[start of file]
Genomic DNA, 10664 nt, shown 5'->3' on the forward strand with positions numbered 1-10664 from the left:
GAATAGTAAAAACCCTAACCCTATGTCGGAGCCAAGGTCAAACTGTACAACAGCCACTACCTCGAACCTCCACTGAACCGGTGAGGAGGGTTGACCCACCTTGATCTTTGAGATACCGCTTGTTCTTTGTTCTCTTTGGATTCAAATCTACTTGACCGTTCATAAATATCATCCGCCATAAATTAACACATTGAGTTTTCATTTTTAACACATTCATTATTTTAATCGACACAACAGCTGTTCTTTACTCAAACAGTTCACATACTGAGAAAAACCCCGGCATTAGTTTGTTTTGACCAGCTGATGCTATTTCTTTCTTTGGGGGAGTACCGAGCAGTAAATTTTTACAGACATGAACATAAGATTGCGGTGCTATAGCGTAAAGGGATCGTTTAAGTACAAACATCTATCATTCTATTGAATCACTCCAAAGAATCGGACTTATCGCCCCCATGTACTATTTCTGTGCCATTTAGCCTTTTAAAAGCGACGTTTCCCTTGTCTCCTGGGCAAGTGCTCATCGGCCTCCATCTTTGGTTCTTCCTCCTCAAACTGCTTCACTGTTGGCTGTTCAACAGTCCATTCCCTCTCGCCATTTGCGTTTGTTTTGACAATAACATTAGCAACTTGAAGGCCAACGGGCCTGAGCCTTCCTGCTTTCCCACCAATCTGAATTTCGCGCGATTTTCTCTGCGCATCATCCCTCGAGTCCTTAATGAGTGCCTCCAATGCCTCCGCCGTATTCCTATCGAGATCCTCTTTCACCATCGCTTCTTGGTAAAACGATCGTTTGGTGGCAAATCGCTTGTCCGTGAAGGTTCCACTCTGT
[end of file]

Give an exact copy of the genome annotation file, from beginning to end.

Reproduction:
Genomic DNA, 10664 nt, shown 5'->3' on the forward strand with positions numbered 1-10664 from the left:
GAATAGTAAAAACCCTAACCCTATGTCGGAGCCAAGGTCAAACTGTACAACAGCCACTACCTCGAACCTCCACTGAACCGGTGAGGAGGGTTGACCCACCTTGATCTTTGAGATACCGCTTGTTCTTTGTTCTCTTTGGATTCAAATCTACTTGACCGTTCATAAATATCATCCGCCATAAATTAACACATTGAGTTTTCATTTTTAACACATTCATTATTTTAATCGACACAACAGCTGTTCTTTACTCAAACAGTTCACATACTGAGAAAAACCCCGGCATTAGTTTGTTTTGACCAGCTGATGCTATTTCTTTCTTTGGGGGAGTACCGAGCAGTAAATTTTTACAGACATGAACATAAGATTGCGGTGCTATAGCGTAAAGGGATCGTTTAAGTACAAACATCTATCATTCTATTGAATCACTCCAAAGAATCGGACTTATCGCCCCCATGTACTATTTCTGTGCCATTTAGCCTTTTAAAAGCGACGTTTCCCTTGTCTCCTGGGCAAGTGCTCATCGGCCTCCATCTTTGGTTCTTCCTCCTCAAACTGCTTCACTGTTGGCTGTTCAACAGTCCATTCCCTCTCGCCATTTGCGTTTGTTTTGACAATAACATTAGCAACTTGAAGGCCAACGGGCCTGAGCCTTCCTGCTTTCCCACCAATCTGAATTTCGCGCGATTTTCTCTGCGCATCATCCCTCGAGTCCTTAATGAGTGCCTCCAATGCCTCCGCCGTATTCCTATCGAGATCCTCTTTCACCATCGCTTCTTGGTAAAACGATCGTTTGGTGGCAAATCGCTTGTCCGTGAAGGTTCCACTCTGT